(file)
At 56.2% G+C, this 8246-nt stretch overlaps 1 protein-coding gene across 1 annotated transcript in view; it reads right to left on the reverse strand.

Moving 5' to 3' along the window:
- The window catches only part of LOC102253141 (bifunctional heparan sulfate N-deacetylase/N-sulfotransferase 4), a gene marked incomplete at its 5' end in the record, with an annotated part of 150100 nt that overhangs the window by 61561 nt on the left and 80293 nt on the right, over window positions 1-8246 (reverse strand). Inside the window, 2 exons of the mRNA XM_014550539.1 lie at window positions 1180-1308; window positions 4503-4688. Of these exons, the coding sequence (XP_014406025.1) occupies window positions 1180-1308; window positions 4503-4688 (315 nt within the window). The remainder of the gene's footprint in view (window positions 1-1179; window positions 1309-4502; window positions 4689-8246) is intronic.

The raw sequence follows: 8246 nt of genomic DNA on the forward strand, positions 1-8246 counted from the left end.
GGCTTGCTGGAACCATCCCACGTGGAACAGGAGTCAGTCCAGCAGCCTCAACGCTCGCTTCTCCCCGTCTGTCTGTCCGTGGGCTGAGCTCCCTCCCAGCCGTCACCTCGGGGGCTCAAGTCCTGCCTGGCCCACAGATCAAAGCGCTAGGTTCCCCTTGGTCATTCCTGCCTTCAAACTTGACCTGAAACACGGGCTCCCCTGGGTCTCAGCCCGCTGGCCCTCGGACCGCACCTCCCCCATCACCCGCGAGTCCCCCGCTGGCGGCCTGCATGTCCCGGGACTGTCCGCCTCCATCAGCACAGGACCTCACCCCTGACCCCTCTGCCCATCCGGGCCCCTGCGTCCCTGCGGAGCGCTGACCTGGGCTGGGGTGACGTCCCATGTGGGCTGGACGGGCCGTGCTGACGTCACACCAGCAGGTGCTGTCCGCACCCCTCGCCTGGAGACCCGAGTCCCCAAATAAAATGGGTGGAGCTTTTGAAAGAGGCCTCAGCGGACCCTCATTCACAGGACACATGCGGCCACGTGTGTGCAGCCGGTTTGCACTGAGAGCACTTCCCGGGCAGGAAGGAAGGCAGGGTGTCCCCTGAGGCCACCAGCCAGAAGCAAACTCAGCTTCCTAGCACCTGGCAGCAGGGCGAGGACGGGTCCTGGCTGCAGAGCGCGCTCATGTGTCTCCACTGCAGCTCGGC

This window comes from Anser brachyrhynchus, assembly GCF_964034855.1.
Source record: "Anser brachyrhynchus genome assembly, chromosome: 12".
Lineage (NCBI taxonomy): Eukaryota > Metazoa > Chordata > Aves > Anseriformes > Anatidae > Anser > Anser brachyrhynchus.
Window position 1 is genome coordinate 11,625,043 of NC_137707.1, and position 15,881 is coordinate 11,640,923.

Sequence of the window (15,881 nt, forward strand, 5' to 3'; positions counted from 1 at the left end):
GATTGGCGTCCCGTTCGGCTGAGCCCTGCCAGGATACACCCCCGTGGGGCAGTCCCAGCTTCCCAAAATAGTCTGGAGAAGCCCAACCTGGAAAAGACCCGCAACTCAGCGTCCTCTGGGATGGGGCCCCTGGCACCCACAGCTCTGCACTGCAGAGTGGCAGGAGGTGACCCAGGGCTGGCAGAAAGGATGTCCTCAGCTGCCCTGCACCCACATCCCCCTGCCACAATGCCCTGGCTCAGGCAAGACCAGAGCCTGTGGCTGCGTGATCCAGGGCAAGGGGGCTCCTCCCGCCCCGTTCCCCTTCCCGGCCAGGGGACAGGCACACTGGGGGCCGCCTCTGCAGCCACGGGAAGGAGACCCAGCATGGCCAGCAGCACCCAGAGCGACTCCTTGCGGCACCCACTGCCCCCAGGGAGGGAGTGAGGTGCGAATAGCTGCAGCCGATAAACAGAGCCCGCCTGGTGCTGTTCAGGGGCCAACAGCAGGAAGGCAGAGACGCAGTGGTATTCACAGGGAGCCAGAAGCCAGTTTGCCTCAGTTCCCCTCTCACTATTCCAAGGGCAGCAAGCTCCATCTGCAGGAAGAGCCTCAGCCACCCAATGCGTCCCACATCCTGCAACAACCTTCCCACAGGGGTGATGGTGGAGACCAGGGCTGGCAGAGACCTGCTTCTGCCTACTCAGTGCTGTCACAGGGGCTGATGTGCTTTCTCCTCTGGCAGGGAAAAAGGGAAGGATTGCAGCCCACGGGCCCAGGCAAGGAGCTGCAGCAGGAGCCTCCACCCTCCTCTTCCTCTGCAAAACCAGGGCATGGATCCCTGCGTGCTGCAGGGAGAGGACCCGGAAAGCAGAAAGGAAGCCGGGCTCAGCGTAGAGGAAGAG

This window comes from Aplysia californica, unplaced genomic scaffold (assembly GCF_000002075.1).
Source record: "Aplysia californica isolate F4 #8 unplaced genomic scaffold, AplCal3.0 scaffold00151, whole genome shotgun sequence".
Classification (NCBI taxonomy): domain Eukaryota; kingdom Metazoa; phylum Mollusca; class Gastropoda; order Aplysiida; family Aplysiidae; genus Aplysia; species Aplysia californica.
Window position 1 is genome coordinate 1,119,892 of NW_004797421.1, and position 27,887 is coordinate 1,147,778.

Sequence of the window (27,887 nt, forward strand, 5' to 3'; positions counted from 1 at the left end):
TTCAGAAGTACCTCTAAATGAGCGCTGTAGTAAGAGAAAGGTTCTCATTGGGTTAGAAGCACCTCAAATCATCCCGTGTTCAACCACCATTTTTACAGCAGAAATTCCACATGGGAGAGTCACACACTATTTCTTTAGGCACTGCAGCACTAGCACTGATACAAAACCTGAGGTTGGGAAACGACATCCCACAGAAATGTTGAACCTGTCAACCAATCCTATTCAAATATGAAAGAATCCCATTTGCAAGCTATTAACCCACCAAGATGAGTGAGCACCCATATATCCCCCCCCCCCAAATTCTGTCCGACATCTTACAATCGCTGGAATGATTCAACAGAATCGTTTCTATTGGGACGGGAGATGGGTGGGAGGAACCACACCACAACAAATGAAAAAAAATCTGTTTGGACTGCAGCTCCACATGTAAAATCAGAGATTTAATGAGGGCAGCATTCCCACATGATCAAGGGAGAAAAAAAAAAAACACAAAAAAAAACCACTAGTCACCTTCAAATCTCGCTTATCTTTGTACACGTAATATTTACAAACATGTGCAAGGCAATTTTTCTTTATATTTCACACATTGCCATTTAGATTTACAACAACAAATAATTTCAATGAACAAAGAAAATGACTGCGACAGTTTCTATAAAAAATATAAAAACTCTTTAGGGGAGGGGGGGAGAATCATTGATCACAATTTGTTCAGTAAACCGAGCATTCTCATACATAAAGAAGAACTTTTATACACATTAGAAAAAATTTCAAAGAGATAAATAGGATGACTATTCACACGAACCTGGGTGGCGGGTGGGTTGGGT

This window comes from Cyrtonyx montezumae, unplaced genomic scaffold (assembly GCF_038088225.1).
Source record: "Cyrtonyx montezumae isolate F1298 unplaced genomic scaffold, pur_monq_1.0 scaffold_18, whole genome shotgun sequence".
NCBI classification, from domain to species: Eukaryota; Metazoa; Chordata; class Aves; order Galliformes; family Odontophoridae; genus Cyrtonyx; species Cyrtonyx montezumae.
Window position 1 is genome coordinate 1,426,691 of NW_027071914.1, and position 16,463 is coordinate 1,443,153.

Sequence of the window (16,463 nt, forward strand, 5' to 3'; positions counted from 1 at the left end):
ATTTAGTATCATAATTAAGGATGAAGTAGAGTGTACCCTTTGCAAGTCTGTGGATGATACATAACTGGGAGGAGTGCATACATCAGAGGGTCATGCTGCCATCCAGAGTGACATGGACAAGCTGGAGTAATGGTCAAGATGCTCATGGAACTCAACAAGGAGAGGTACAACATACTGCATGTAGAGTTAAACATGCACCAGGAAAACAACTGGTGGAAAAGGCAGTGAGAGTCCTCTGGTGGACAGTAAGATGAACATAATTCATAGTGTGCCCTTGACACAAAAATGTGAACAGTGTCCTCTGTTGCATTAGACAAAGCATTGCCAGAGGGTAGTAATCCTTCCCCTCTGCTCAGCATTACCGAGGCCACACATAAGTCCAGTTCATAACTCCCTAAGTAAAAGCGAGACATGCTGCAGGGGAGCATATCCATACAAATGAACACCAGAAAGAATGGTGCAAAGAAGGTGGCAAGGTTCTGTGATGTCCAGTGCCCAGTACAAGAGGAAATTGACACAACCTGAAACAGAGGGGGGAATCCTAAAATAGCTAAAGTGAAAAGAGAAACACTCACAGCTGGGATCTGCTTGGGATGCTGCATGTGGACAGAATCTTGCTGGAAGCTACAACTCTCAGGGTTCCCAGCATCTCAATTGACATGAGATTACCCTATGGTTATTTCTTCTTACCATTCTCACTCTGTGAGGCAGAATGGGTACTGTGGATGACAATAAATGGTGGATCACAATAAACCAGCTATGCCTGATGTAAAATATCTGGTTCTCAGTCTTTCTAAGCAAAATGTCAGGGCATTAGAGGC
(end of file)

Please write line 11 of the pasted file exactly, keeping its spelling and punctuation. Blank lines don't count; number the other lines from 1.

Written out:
GATTGGCGTCCCGTTCGGCTGAGCCCTGCCAGGATACACCCCCGTGGGGCAGTCCCAGCTTCCCAAAATAGTCTGGAGAAGCCCAACCTGGAAAAGACCCGCAACTCAGCGTCCTCTGGGATGGGGCCCCTGGCACCCACAGCTCTGCACTGCAGAGTGGCAGGAGGTGACCCAGGGCTGGCAGAAAGGATGTCCTCAGCTGCCCTGCACCCACATCCCCCTGCCACAATGCCCTGGCTCAGGCAAGACCAGAGCCTGTGGCTGCGTGATCCAGGGCAAGGGGGCTCCTCCCGCCCCGTTCCCCTTCCCGGCCAGGGGACAGGCACACTGGGGGCCGCCTCTGCAGCCACGGGAAGGAGACCCAGCATGGCCAGCAGCACCCAGAGCGACTCCTTGCGGCACCCACTGCCCCCAGGGAGGGAGTGAGGTGCGAATAGCTGCAGCCGATAAACAGAGCCCGCCTGGTGCTGTTCAGGGGCCAACAGCAGGAAGGCAGAGACGCAGTGGTATTCACAGGGAGCCAGAAGCCAGTTTGCCTCAGTTCCCCTCTCACTATTCCAAGGGCAGCAAGCTCCATCTGCAGGAAGAGCCTCAGCCACCCAATGCGTCCCACATCCTGCAACAACCTTCCCACAGGGGTGATGGTGGAGACCAGGGCTGGCAGAGACCTGCTTCTGCCTACTCAGTGCTGTCACAGGGGCTGATGTGCTTTCTCCTCTGGCAGGGAAAAAGGGAAGGATTGCAGCCCACGGGCCCAGGCAAGGAGCTGCAGCAGGAGCCTCCACCCTCCTCTTCCTCTGCAAAACCAGGGCATGGATCCCTGCGTGCTGCAGGGAGAGGACCCGGAAAGCAGAAAGGAAGCCGGGCTCAGCGTAGAGGAAGAG